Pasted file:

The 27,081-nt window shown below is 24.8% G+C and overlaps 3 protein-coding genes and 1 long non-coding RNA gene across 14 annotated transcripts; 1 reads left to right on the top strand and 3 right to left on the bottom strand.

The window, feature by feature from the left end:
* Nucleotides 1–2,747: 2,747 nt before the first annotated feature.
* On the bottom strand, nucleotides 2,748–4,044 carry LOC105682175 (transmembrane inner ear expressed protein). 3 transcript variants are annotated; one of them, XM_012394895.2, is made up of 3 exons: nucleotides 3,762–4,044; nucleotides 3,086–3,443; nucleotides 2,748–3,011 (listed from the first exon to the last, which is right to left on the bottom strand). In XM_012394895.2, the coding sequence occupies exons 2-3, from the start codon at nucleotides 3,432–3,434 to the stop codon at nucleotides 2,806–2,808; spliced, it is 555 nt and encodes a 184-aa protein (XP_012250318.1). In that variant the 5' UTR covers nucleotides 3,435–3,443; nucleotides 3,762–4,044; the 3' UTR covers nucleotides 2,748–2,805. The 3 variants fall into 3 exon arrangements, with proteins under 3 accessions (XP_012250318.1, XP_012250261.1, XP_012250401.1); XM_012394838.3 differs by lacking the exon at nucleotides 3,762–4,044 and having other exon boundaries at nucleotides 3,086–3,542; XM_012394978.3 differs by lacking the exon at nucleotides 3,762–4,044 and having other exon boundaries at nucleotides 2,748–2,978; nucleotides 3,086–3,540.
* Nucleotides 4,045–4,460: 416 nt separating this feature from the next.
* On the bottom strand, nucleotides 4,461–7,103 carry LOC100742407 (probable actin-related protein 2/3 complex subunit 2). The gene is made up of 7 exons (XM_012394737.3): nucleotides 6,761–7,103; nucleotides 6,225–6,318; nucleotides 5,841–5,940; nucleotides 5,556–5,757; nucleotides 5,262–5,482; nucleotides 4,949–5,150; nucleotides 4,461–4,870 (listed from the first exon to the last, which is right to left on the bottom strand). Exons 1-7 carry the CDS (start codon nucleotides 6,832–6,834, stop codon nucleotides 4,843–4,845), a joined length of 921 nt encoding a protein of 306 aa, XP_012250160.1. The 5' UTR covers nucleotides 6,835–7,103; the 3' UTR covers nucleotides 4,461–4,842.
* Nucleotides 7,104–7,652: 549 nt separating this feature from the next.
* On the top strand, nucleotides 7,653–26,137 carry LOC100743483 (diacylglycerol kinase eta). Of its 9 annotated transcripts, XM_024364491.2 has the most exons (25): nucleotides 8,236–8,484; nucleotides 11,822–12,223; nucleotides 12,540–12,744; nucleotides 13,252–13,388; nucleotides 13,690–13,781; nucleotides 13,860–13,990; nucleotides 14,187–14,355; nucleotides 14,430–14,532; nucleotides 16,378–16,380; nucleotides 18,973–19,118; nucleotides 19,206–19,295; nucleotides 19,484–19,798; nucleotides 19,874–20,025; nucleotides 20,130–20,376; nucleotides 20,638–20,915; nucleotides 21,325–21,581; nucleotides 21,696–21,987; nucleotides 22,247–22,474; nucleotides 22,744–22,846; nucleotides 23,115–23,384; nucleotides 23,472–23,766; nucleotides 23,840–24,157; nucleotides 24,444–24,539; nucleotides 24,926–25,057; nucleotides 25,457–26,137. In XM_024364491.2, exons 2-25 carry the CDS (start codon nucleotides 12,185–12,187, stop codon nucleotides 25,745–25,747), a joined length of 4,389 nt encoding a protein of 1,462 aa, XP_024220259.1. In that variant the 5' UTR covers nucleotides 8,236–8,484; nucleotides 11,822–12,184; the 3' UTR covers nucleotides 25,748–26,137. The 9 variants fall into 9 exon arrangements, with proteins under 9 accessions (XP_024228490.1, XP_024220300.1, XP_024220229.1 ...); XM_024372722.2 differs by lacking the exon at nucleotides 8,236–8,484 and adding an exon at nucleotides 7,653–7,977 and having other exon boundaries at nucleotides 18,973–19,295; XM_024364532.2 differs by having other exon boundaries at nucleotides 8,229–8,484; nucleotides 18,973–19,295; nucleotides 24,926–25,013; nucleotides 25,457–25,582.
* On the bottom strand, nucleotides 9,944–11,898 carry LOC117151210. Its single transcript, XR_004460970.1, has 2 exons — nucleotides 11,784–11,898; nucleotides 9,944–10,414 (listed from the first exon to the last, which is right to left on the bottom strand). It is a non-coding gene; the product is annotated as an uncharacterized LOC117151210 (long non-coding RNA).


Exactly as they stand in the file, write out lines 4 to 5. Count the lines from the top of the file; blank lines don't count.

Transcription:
* On the bottom strand, nucleotides 2,748–4,044 carry LOC105682175 (transmembrane inner ear expressed protein). 3 transcript variants are annotated; one of them, XM_012394895.2, is made up of 3 exons: nucleotides 3,762–4,044; nucleotides 3,086–3,443; nucleotides 2,748–3,011 (listed from the first exon to the last, which is right to left on the bottom strand). In XM_012394895.2, the coding sequence occupies exons 2-3, from the start codon at nucleotides 3,432–3,434 to the stop codon at nucleotides 2,806–2,808; spliced, it is 555 nt and encodes a 184-aa protein (XP_012250318.1). In that variant the 5' UTR covers nucleotides 3,435–3,443; nucleotides 3,762–4,044; the 3' UTR covers nucleotides 2,748–2,805. The 3 variants fall into 3 exon arrangements, with proteins under 3 accessions (XP_012250318.1, XP_012250261.1, XP_012250401.1); XM_012394838.3 differs by lacking the exon at nucleotides 3,762–4,044 and having other exon boundaries at nucleotides 3,086–3,542; XM_012394978.3 differs by lacking the exon at nucleotides 3,762–4,044 and having other exon boundaries at nucleotides 2,748–2,978; nucleotides 3,086–3,540.
* Nucleotides 4,045–4,460: 416 nt separating this feature from the next.